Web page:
As fast as I could I was back on my feet and raced on, with big holes in my pantalon and sleeve, left knee, left elbow, hip, bleeding, but just trying to get the train in time instead of going back home to rest and recover. It didn’t even cross my mind to do that. I had to study, to work, to get my daughter at the end of the day. And so I’ve been going down so often. Moving the piano from one spot to the other just by myself, making it glide on wheels and blankets, until it turned over. I shot away, but that left leg was just too late, so all the piano dropped onto my knee. I twisted my ankles, feet, knees so often. At home in the night walking the stairs in the darkness and thinking I’m down already, but I have one more step to go. Bam, diehard on the flagstones. So many times fallen.

And immediately risen. And yes, my left knee is an annoyance since years, damp in that knee, painful, hesitant, shaky. But I don’t want surgery and I can walk with it. Sometimes it bothers, often it irritates, but always continuing. Until now. I’ve always been quite flexible physically, so I bounced easily. Never broke anything, which is a kind of miracle in hindsight, until yesterday. Complicated break at three places. 

To be continued …   (Part of my 100 days of healing tour)
©Jeannette van Uffelen

The first day of my 100 DAYS OF HEALING TOUR happened to be in March 2017

DAY 1  Boom! Shock. Pain. Tremendous pain. Unbearable pain. Shock. I look at my foot and see it’s hanging next to my leg. The skin is alright, but the form, I see  … this is not in accord. I also feel it. Such pain. And such regret.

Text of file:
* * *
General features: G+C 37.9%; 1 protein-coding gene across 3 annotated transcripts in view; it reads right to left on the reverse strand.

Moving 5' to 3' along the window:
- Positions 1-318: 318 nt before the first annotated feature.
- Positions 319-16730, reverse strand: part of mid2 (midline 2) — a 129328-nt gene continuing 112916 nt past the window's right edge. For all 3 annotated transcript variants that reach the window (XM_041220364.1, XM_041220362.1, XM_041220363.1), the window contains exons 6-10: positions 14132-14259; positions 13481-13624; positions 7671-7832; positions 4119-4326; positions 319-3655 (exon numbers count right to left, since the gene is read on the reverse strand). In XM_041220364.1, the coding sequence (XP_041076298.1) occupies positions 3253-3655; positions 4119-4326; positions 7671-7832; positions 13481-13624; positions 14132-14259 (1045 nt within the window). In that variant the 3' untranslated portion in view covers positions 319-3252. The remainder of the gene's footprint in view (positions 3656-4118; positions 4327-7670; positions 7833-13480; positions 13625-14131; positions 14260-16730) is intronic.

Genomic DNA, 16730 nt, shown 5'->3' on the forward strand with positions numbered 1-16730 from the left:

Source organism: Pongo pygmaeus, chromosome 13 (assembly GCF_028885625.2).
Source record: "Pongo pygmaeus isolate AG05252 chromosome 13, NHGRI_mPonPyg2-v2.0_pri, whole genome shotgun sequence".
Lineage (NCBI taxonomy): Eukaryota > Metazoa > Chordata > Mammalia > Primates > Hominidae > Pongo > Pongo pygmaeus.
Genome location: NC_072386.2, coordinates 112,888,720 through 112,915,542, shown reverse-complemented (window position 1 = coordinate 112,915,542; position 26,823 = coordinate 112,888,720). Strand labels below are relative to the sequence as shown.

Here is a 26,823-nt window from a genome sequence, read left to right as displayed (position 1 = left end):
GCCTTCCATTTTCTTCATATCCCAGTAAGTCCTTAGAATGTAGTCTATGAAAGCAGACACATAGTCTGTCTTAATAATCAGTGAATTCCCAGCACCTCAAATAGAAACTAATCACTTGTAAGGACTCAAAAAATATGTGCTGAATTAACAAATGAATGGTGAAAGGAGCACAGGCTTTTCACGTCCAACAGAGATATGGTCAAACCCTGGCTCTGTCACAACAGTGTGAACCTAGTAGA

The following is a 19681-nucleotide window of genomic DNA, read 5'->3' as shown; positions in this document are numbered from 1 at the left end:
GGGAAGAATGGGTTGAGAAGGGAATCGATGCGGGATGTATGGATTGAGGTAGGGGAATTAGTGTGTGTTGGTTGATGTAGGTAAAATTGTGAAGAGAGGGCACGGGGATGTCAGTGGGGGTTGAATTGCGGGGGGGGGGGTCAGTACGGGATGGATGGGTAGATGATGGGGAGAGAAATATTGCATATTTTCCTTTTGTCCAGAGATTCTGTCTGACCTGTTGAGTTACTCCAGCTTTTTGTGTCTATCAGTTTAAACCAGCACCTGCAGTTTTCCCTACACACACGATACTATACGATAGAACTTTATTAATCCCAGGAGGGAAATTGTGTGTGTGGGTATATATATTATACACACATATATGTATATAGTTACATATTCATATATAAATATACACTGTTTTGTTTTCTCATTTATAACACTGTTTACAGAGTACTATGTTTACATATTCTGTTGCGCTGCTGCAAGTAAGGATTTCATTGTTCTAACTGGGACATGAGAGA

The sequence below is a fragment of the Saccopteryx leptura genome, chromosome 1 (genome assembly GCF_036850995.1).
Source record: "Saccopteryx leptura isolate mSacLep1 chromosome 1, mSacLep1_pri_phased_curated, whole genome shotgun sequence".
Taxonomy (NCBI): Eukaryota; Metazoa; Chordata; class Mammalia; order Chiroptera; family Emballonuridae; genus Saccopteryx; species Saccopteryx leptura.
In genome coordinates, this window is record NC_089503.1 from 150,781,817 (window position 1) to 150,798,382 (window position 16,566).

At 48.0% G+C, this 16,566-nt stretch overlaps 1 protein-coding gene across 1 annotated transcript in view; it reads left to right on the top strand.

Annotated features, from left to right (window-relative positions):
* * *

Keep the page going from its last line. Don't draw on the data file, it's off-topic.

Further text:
I shout it out loud: “Oh oh oh, I regret it so much that I did not take the elevator. So stupid! I shouldn’t have gone by the stairs. No no no. Such pain. So stupid!” But beating up myself doesn’t bring me any further and doesn’t do me any good, so I decide to stop doing this right now. I’ve been beating up myself more than enough, too much and too often and this has to be finished definitely. Beating up myself doesn’t help me. I have to forgive myself right now and be very kind to myself. That is what I need now. Love, unconditional love. And help. I need help immediately. I know I can and have to choose my thoughts wisely. Be gentle, be smart and use all my knowledge about trauma and stress release right now for myself.

The notion that I can not walk, that I’m not able to rise, that I can not move forward by myself, like I always do, every little pain and big hurt totally ignoring, slaps me in the face. This can’t be ignored. It is impossible to stand up, because my foot is swinging loosely at the end of my leg and the pain is maddening. It is impossible to get away from here on my own. This realisation hurts so much and is such a shock. I am the Independence Champion, the Ultimate Runaway. And now here I am, on the floor and better forget about running by myself anyway.

I’m so attached to my freedom and my independence; my autonomy, my ability to leave. (And my alternative option for when it gets difficult; to dissociate, dream away, leave the planet … is no option for today!) Forget it. Ouch!